WWE's February pay-per-view is a show that based on history tends to be one of the best guarantees for a big night―so you should order it.
Tradition had Royal Rumble in January, which everyone seems to love, and then the winner of that goes on to WrestleMania as the No. 1 contender. The model of booking has gotten complicated since then. We have two world titles now. We have much more programming than back in the '90s.
WWE's February pay-per-view at quick glance seems to be a last-minute exit or alteration strategy for WWE's creative team, since that's the last PPV before WrestleMania. I'm not denying the show can be a place for last-minute changes, but what's wrong with that?
Fans get so critical and treat predictability as some kind of mental plague. I've said before, predictability is good sometimes. Especially if it's logical. Give the fans what they want; you don't always have to go for the surprise nobody saw coming.
The Rock won the WWE title. Predictable but correct. The Rock as champion on the road to WrestleMania is an advertisement you can't buy anywhere else. That is what the fans wanted, the casual fan at least, and those are the fans WWE books for. That's where the money is at.
My point being, February PPV's should be a show the hardcore fans want to see so they can be swerved and surprised from something they didn't read on the Internet.
Look at history.
February 1999, the famous St. Valentines Day Massacre. Mr. McMahon and Stone Cold finally in a one-on-one pay-per-view match in a steel cage.
Austin has to win to earn a WWE title shot at WrestleMania. Mr. McMahon had technically won the Royal Rumble. He's technically holding the right to go to WrestleMania and fight the champion, who was The Rock.
So WWE got to be creative on two shows. First, the shock of McMahon, who really hadn't been seen in the ring up to this point, winning the Royal Rumble. Second, having the title shot at WrestleMania on the line in a cage match with Austin.
Finally, the surprise WWE debut of who would become known as Big Show, who was last seen in WCW months earlier as he comes ripping through the canvas from under the ring. Unfortunately, his physical beating on Austin broke the cage and Austin flew out to the arena floor, thus declaring him the winner.
What a show!
February 2000 saw one of the bloodiest matches between Triple H and Cactus Jack. Triple H's win forced Cactus Jack to retire. Well, that ended up not lasting but that was 13 years ago. At the time, it was once again another good pay-per-view in February for the road to WrestleMania.
February 2001 featured one of the most intense matches ever as Stone Cold went up against Triple H in a three stages of hell match. Fans still remember this one today.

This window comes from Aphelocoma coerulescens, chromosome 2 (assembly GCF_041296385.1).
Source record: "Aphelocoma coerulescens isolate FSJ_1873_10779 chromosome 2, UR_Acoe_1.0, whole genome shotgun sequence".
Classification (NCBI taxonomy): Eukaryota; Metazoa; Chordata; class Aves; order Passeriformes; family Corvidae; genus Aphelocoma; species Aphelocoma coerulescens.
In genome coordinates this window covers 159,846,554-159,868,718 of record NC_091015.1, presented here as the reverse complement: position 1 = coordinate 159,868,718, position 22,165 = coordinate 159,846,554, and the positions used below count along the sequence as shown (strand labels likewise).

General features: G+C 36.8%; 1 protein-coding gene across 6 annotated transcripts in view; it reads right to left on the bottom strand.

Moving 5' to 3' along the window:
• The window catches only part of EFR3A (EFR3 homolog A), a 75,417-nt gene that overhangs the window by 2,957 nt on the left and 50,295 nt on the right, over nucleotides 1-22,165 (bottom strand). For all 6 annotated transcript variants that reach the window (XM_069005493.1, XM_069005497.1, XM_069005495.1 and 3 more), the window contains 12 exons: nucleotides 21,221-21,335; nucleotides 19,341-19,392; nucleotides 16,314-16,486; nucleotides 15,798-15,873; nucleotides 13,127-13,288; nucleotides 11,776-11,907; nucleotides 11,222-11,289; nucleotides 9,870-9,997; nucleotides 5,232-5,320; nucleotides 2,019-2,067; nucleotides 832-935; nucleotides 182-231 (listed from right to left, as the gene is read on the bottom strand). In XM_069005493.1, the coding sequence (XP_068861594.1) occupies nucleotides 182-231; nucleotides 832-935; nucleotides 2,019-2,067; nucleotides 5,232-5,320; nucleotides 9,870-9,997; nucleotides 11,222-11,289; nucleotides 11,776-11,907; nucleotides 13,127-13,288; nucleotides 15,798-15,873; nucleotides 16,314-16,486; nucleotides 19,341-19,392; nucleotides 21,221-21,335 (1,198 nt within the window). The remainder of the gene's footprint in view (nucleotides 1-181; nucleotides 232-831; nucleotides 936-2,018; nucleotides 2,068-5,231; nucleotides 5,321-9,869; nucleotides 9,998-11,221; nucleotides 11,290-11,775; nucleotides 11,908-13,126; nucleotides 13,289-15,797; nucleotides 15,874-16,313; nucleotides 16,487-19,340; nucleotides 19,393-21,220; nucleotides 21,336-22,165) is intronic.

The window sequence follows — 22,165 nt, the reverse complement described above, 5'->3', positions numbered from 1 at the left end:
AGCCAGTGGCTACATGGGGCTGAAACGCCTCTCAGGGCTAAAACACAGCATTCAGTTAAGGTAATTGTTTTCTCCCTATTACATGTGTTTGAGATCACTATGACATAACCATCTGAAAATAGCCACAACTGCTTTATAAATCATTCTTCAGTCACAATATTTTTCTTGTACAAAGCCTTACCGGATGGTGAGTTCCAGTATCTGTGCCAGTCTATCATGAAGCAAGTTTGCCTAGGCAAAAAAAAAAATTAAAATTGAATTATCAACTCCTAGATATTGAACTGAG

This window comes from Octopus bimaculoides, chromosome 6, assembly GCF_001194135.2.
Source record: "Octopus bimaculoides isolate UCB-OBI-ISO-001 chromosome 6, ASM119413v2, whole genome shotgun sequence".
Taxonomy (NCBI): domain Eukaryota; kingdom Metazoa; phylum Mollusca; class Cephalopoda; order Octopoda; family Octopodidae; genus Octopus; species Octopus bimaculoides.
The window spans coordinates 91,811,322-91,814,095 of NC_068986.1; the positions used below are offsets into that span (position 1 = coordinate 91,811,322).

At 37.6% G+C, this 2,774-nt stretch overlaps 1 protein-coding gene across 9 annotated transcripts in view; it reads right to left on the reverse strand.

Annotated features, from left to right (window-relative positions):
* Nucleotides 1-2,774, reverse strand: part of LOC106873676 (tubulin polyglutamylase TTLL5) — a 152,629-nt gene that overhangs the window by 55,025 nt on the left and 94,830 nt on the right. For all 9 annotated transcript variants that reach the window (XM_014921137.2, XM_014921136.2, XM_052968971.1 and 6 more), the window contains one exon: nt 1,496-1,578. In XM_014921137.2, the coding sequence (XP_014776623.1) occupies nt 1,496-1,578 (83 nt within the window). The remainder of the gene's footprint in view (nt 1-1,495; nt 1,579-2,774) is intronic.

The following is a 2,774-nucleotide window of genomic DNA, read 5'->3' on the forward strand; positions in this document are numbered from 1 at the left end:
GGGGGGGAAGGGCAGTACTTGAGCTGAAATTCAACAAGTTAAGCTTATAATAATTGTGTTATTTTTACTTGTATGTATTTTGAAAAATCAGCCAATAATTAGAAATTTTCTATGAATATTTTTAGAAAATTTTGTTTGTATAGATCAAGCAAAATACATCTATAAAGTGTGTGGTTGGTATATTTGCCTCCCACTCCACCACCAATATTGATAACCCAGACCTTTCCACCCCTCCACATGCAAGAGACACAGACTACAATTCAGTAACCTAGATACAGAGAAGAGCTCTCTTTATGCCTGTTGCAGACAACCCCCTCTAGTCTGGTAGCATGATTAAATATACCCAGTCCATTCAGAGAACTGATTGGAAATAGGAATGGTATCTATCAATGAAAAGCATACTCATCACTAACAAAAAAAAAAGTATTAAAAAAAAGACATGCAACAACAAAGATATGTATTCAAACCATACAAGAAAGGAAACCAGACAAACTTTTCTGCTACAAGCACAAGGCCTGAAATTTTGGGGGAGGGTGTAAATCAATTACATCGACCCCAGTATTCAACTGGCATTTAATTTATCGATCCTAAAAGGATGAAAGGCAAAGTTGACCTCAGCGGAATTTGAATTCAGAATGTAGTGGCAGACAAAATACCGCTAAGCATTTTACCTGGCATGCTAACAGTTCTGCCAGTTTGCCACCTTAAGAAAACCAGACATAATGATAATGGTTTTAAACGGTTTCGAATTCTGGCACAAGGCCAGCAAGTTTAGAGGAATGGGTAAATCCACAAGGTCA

Plus, we saw a title change as The Rock beat Kurt Angle to win his sixth WWE Championship. He would go on to WrestleMania to defend it in a memorable match against Stone Cold in what many consider the greatest WrestleMania ever.
February 2002 was all about the New World Order's debut in WWE. Think about how big of a moment this was.
The New World Order was the driving force of WCW Nitro, grabbing all attention and beating WWE Raw for 80-plus weeks. The founding members were all WWE stars who left McMahon.
Now they're back and in the storyline, McMahon is bringing them back to kill his own creation of WWE.
February 2003 we got the rematch between The Rock and Hulk Hogan. Plus, Stone Cold in the ring with Eric Bischoff.
The rematch would have a referee swerve in the finish but still, only the second time these two mega-stars would face off.
Austin's history with Bischoff was well documented about how he was fired from WCW by Bischoff when injured. He went on to WWE and the rest is history.
February 2004 featured the only WWE title win for Eddie Guerrero when he beat Brock Lesnar, of all people.
This would lead into the famous WrestleMania 20 where Guerrero and Chris Benoit would both walk out as world champions, which shocked much of the wrestling world.
February 2008 gave a jump start to the month's show after a few slow years.
This was the beginning of the Elimination Chamber match being featured on the road to WrestleMania. The Undertaker and Triple H each won their respective chamber matches.
The chamber matches would continue on up to the present time. The once-titled No Way Out show eventually got changed to Elimination Chamber, as it still is this year.
Will this year be added to the list as another memorable night in WWE history? We won't know until it happens, but history provides us good reasoning to think it could.